If the morning’s not rainy or snowy, odds are you can catch Paul Sniegowski riding up to Penn’s Leidy Labs on his white Trek road bicycle.
After the 15-mile journey to work, the biology professor brings the bike into his office. Sniegowski, donning biking clothes and pedal shoes, then takes a quick shower at the Leidy Labs and emerges a few minutes later in his professional attire ready to start his day.
Sneigowski has worn out three bikes since he started riding to work 15 years ago, which was five years after he first arrived at Penn as a faculty member. Over this time, he has worked as a professor, chaired the Biology Graduate Group and last July, began to serve as the new Stephen A. Levin Dean of the College of Arts and Sciences.
Sniewoski enjoys biking to work for very much the same reason he likes biology: he enjoys interacting with nature.
As a professor of evolutionary biology, Sniegowski has had to handle some controversial subject matter in the classroom. Nonetheless, Karen Hogan, Sniegowski’s former teaching assistant and Ph.D. advisee, and now a lab coordinator at Penn, said the professor has always been even-tempered and respectful to the occasional skeptic.
“[Sniegowski] teaches something that outwardly society thinks is controversial but inwardly, as a discipline, is not,” Hogan said. “Striking that balance when you’re doing scientific communication can be very difficult but he’s handled it well.”
Phil Gerrish, a professor at the University of New Mexico and a personal friend of Sniegowski for over 20 years, agreed that Sniegowski strikes that balance well.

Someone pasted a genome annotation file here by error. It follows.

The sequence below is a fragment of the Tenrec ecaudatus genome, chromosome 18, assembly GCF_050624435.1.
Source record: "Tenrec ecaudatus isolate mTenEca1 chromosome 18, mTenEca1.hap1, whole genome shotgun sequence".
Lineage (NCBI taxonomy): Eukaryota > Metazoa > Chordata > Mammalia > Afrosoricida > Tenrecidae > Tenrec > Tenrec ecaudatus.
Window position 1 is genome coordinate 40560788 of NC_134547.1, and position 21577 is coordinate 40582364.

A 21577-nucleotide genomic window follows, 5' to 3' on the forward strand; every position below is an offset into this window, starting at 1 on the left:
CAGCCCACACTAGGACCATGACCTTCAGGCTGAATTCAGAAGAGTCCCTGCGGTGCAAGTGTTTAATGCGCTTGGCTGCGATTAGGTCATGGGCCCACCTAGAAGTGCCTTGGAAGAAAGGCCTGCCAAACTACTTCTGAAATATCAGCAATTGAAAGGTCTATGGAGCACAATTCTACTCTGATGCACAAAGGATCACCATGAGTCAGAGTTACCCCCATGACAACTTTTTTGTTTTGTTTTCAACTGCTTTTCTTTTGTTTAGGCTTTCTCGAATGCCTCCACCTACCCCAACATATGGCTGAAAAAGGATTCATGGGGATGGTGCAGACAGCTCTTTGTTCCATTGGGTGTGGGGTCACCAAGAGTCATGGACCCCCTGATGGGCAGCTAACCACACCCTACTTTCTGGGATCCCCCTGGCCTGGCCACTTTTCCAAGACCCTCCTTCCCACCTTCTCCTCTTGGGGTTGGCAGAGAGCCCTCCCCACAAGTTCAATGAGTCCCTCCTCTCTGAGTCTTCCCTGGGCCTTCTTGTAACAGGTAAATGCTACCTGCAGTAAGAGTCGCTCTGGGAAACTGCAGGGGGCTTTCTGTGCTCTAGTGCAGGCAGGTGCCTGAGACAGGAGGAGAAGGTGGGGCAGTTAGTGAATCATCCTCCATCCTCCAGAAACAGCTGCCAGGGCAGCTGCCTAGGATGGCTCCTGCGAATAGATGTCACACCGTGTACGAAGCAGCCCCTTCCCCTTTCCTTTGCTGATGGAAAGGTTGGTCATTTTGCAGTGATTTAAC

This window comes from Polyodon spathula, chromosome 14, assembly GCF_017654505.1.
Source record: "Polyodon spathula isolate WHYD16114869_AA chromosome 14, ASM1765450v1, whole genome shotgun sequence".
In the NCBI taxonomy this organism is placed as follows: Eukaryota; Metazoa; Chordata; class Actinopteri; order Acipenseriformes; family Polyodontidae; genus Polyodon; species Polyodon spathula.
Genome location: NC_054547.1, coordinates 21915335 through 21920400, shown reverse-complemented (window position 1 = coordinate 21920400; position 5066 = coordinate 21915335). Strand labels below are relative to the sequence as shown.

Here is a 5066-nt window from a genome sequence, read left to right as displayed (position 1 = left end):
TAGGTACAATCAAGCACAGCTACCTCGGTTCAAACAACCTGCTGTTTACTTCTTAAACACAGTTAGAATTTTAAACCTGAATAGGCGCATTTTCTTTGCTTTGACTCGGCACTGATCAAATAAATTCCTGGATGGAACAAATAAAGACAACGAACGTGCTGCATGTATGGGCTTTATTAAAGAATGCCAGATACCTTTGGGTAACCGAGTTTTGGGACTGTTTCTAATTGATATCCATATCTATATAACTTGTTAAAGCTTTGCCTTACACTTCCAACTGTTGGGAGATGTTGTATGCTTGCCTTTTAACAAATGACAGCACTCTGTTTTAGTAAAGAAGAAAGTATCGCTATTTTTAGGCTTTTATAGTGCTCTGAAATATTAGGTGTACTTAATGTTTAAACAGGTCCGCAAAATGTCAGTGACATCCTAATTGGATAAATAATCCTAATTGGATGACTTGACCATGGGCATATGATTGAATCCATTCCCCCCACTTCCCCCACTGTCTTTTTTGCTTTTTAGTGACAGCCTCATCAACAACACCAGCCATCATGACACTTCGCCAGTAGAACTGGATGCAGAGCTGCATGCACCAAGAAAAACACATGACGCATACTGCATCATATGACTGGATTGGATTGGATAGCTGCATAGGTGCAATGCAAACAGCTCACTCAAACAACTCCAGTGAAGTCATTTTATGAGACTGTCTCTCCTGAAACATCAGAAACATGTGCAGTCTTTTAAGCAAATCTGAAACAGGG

“He’s what I would call a ‘real scientist,’” Gerrish said. “By that I mean he’s an exasperatingly careful thinker, and I mean that as a compliment.”
In 2011, Sniegowski’s colleagues recommended him to serve on University’s Office of Student Conduct and Office of the Sexual Violence Investigative Officer. He has been a Disciplinary Hearing Officer since then, working to ensure trials on sexual violence and student conduct proceed according to University rules.
As a professor, Sniegowski has always been welcoming to colleagues seeking advice. Biology Department Chair Brenda Casper said she would periodically stop by his office for input on administrative matters, and 2015 Philosophy Ph.D. graduate Emily Parke said she used to come by to pick his brains on various intellectual topics, often staying for over an hour.
And there’s a reason why Sniegowski’s office is always so busy: the professor is approachable, said the Undergraduate Chair of the Biology Department Mecky Pohlschröder.
His pleasant disposition, she said, makes it difficult for people to have real disagreements with him. In the 20 years she has worked alongside him, she does not recall ever having any significant arguments with him. Seven other individuals close to Sniegowski echoed this sentiment.
“I wish I had a little dirt,” Hogan joked.
Sniegowski’s Ph.D. advisor and later colleague Brian Charlesworth said his former student is easy to get along with because of his strong sense of humor. He even remembers Sniegowski sending him a clipping from a Michigan newspaper of cows’ farts blowing up a nearby barn.
Charlesworth added that Sneigowski was one of the most popular students in his graduate program at the University of Chicago. Charlesworth said this is because he was always friendly and empathetic.
Gerrish agreed and shared a story about a time he spent staying over Sniegowski’s house. While Gerrish watched TV, Sniegowski left to help his elderly, widowed neighbor with her yard work.
“It tells you the kind of person he is,” he said. “Just a good human being.”